This is probably the most ridiculous thing I've heard so far this election cycle. Well, ok, the Kucinich flying saucer thing was pretty ridiculous too. But it does, rather obliquely, raise one question in my head.
by the mollusk, Mon Jan 28, 2008 at 06:07:04 AM EST
The primary season is in full swing as are most of the e-Louisville Sluggers in bloggers' hands. The debate between the Obama and Clinton camps on MYDD has gotten ugly in places. Most disturbing are the threats or perceived threats that those in the Obama (or Clinton) camp would NEVER vote for Clinton (or Obama) as President. I happen to think this is a bunch of hooey, but I'm curious: Is it? So take the poll and contribute to the wealth of non-scientific data on the internet. Exactly how toxic is this primary?
by the mollusk, Thu Jan 17, 2008 at 06:47:37 AM EST
Just. Wow. I'm an Obama supporter, but I like all of our candidates. Lately I'd been swinging towards Hillary a bit more for reasons I won't discuss right now. But then this comes today (brought to you by Greg Sargent):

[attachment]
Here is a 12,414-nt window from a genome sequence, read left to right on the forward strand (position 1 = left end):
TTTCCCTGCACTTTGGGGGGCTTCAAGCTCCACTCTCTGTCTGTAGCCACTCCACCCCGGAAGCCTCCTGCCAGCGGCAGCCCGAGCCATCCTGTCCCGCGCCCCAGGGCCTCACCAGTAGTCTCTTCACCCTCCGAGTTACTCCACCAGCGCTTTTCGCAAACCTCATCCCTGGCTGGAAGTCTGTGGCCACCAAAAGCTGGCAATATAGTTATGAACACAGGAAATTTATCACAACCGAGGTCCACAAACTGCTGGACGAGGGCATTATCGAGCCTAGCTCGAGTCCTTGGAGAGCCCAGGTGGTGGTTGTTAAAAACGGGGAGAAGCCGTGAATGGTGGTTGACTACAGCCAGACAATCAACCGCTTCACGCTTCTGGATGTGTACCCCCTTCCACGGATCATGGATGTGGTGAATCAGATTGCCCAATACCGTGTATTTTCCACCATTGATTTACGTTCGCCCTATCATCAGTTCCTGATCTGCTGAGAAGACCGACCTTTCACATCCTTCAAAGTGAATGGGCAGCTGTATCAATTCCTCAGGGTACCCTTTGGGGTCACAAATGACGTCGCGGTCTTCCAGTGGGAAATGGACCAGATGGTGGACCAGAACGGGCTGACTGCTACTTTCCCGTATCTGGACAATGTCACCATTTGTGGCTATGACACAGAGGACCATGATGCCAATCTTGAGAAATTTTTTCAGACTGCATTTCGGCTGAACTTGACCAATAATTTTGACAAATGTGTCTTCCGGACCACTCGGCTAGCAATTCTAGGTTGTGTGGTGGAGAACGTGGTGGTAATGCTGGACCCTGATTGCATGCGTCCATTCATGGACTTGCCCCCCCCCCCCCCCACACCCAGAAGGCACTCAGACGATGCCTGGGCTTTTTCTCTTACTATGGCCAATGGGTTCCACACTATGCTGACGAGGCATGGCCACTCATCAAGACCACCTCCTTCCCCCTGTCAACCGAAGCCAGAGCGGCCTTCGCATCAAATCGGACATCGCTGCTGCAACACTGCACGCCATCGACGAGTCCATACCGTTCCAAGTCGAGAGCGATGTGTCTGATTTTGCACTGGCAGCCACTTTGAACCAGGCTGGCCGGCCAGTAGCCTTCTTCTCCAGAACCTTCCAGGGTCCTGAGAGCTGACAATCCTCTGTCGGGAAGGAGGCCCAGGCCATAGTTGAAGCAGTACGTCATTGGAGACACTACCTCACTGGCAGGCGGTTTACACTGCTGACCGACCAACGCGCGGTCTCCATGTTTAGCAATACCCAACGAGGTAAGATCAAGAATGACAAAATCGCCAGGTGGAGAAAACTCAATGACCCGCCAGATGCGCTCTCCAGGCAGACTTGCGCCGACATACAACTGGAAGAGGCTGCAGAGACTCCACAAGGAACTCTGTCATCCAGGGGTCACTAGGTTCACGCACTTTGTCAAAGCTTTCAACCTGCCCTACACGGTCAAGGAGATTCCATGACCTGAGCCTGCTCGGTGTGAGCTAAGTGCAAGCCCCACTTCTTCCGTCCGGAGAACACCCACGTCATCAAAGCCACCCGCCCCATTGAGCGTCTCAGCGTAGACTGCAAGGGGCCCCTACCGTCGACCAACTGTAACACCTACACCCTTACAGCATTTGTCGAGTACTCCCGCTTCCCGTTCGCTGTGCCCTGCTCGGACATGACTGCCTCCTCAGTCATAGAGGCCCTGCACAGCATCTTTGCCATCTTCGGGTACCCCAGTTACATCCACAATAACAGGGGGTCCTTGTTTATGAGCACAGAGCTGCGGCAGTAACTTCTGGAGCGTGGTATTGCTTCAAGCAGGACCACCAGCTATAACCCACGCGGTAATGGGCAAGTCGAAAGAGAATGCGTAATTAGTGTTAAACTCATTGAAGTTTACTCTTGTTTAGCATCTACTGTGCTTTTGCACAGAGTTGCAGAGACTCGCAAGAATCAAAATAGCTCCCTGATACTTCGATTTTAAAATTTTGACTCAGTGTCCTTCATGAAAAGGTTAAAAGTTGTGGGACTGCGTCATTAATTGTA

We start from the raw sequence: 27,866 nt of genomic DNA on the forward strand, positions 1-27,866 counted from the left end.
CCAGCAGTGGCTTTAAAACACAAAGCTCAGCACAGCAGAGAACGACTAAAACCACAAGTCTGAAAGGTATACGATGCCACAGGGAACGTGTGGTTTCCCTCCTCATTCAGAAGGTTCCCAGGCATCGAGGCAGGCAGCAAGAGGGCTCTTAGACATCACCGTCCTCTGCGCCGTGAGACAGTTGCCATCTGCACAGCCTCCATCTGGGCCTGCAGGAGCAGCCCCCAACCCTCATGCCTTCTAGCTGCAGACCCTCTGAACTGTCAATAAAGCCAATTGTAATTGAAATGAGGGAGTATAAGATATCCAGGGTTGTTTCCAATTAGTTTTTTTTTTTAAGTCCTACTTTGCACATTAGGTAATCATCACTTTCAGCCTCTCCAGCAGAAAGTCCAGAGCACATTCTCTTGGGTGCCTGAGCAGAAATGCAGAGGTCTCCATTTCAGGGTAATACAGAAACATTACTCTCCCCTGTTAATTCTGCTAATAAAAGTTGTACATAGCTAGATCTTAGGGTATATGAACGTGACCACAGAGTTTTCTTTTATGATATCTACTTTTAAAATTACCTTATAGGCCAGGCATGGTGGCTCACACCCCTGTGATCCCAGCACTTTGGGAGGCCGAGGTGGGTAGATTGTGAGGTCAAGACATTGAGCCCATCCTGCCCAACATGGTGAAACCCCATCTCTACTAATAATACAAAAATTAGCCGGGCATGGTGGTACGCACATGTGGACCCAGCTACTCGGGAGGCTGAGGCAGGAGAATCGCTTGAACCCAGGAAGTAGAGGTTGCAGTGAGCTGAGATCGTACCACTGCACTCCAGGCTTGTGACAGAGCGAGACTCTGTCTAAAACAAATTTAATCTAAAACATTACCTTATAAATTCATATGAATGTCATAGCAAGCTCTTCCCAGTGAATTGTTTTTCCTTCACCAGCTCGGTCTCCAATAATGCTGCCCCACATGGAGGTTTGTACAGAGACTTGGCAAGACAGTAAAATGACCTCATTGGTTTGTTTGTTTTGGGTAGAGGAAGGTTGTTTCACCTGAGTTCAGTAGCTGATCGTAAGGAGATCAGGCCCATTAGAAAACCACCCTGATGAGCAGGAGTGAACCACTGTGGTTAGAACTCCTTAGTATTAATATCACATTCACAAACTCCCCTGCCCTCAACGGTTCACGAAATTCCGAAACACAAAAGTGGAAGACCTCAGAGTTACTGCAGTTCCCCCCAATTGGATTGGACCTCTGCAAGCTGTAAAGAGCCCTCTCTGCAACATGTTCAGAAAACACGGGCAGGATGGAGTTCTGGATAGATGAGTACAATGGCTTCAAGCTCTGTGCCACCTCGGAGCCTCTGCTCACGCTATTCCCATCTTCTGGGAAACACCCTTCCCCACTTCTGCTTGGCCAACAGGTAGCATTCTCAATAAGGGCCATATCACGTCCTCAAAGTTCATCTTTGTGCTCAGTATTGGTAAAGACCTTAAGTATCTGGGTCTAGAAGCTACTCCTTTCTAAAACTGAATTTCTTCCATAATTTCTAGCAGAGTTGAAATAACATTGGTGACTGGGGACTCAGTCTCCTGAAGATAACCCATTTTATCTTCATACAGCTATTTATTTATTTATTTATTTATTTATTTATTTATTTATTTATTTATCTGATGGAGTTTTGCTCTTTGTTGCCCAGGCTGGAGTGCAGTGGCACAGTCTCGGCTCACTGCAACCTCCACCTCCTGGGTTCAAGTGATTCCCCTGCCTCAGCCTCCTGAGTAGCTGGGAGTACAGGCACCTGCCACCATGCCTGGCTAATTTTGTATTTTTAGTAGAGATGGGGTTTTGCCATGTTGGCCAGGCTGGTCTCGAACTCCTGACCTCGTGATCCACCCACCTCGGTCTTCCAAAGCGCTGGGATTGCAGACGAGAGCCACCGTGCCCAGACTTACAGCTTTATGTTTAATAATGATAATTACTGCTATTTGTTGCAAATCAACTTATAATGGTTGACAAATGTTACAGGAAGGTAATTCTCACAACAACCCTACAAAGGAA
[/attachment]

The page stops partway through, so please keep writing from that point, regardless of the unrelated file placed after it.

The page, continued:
Leahy likened his support of Obama to the 1968 presidential campaign, when as a young prosecutor he endorsed Robert Kennedy over Hubert Humphrey. "He was bringing us a sense of hope, bringing us together," Leahy said. "I know those are intangibles, but it encouraged me to go against the establishment in my own state, and go with Bobby Kennedy." (Sorry, I have no idea how to use the blockquote function)
Leahy is one of the most liberal members of the Senate, so this seems to go against the growing worry about Obama's centrism. He is also one of the longest-serving members of the Senate, so it seems to go against the criticisms of Obama's readiness to lead. So what's happening here? Is it a Clinton revolt in the Democratic party? Is Obama really all that? Is Leahy losing his marbles? Please discuss.